As the brothers grow into puberty, their differences emerge: "They called me a faggot, a pest, left me black and blue, but they were gentler with me than they were with each other. And everyone in the neighborhood knew: they'd bleed for me, my brothers, had bled for me." And then there's a virtuosic scene where one of their neighbors, a skinny "headbanger" two years older than Manny, invites them into his basement hideaway to watch a video:
We had seen flesh, but still pictures, women. And, too, we had seen each other's bodies -- all of us, me and Manny and Joel, Ma and Paps -- we had seen one another beaten, animal bleating in pain, hysterical, and now drugged, and now drunk and glazed, and naked, and joyous, heard high laughter, squeals and tears, and we had seen each other proud, empty proud, spite proud, and also trampled, also despised. We boys, we had always seen so much of them, penniless or flush, in and out of love with us, trying, trying; we had seen them fail, but without understanding, we had taken the failing, taken it wide-eyed, shameless, without any sense of shame.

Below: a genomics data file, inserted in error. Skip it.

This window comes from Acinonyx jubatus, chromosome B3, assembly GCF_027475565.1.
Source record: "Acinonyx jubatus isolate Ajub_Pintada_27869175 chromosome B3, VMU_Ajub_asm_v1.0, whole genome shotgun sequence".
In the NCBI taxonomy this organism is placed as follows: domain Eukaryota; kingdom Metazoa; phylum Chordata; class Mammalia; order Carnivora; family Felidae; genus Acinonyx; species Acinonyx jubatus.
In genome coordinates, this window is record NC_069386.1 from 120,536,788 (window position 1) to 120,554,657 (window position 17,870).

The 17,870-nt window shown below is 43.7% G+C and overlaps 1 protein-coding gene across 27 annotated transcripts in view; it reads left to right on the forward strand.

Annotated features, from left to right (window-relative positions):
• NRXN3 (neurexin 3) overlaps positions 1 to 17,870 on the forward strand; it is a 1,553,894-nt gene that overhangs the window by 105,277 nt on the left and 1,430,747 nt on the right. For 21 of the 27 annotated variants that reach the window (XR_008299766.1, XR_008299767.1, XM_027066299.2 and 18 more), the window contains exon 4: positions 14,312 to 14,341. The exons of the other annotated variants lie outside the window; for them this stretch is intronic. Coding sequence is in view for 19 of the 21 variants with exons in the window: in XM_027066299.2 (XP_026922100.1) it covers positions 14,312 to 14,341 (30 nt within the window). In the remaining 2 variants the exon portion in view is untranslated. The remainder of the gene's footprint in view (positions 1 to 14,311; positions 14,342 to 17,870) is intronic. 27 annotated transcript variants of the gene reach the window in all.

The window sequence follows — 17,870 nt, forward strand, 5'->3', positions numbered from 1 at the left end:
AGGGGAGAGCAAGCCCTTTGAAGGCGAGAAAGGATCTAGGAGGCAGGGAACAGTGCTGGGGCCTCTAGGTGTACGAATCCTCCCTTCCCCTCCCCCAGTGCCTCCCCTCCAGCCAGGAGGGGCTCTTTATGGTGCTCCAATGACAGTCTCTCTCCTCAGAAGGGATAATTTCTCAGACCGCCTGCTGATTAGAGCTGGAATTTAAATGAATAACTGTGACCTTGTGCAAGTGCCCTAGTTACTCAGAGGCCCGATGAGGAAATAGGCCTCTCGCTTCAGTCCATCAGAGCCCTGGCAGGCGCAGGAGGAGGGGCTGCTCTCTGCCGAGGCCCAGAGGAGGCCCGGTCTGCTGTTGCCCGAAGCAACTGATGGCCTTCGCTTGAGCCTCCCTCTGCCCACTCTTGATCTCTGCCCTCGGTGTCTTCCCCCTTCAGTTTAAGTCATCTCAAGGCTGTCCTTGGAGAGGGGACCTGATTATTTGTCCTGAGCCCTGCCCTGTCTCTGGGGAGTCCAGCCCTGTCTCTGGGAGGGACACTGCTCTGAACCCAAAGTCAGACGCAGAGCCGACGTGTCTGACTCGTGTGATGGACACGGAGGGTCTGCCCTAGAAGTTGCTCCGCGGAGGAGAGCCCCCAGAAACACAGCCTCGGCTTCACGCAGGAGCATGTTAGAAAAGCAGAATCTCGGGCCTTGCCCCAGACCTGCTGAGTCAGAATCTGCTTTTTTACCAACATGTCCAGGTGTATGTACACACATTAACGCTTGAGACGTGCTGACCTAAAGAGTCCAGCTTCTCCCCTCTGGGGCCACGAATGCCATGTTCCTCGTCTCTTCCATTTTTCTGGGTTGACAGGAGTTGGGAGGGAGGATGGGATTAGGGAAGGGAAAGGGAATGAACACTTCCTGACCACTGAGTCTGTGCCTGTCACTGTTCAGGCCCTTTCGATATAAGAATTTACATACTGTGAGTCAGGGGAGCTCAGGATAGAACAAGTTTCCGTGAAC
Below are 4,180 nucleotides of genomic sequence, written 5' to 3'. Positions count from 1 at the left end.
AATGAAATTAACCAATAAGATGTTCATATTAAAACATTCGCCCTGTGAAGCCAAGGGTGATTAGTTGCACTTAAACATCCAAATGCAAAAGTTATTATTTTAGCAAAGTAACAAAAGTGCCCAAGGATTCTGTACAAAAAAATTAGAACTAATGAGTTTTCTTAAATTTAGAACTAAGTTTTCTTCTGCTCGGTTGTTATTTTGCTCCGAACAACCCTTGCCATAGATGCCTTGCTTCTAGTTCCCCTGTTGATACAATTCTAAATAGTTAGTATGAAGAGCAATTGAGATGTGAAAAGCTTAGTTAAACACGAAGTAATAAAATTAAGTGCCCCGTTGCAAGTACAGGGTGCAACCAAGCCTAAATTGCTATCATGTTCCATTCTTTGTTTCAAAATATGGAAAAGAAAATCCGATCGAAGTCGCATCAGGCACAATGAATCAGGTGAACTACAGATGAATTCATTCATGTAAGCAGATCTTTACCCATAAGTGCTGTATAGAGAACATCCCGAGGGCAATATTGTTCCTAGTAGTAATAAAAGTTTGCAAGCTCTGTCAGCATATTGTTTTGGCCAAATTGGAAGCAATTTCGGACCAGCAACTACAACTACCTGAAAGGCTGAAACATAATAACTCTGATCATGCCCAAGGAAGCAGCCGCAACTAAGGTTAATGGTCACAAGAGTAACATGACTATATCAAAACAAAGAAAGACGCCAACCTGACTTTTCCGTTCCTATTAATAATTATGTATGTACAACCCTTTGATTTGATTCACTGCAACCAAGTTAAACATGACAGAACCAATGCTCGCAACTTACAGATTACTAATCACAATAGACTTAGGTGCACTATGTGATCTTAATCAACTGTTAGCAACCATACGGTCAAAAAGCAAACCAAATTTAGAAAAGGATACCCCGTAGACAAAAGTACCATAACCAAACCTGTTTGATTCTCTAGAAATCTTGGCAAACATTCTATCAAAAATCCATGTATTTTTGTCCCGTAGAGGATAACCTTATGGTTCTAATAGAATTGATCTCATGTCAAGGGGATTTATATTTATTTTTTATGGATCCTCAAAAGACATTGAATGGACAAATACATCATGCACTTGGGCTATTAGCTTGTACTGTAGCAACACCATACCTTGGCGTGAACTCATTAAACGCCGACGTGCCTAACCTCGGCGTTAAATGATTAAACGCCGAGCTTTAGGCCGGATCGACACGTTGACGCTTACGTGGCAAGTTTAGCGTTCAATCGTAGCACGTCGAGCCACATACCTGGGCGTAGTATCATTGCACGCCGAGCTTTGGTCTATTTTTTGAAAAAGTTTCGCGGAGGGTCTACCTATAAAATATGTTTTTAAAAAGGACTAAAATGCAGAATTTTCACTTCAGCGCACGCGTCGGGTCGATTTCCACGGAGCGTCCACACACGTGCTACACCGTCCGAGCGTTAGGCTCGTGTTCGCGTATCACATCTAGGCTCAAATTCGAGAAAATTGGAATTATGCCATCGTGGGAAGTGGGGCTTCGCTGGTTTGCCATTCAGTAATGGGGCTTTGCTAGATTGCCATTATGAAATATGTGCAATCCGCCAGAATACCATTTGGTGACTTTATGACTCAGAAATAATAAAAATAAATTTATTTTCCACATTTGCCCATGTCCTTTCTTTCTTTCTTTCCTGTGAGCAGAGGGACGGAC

And that's what arises from this gay porn flick of an older guy spanking some kid in lurid admonition: shame. Those beatings: "Wasn't none of it nothing like this," thinks the narrator. But why won't his brothers look at him?
This is the big shift in the book, and at first it's manifested seamlessly, from three brothers together to one brother apart:
They smelled my difference -- my sharp, sad, pansy scent. They believed I would know a world larger than their own. They hated me for my good grades, for my white ways. All at once they were disgusted, and jealous, and deeply protective, and deeply proud.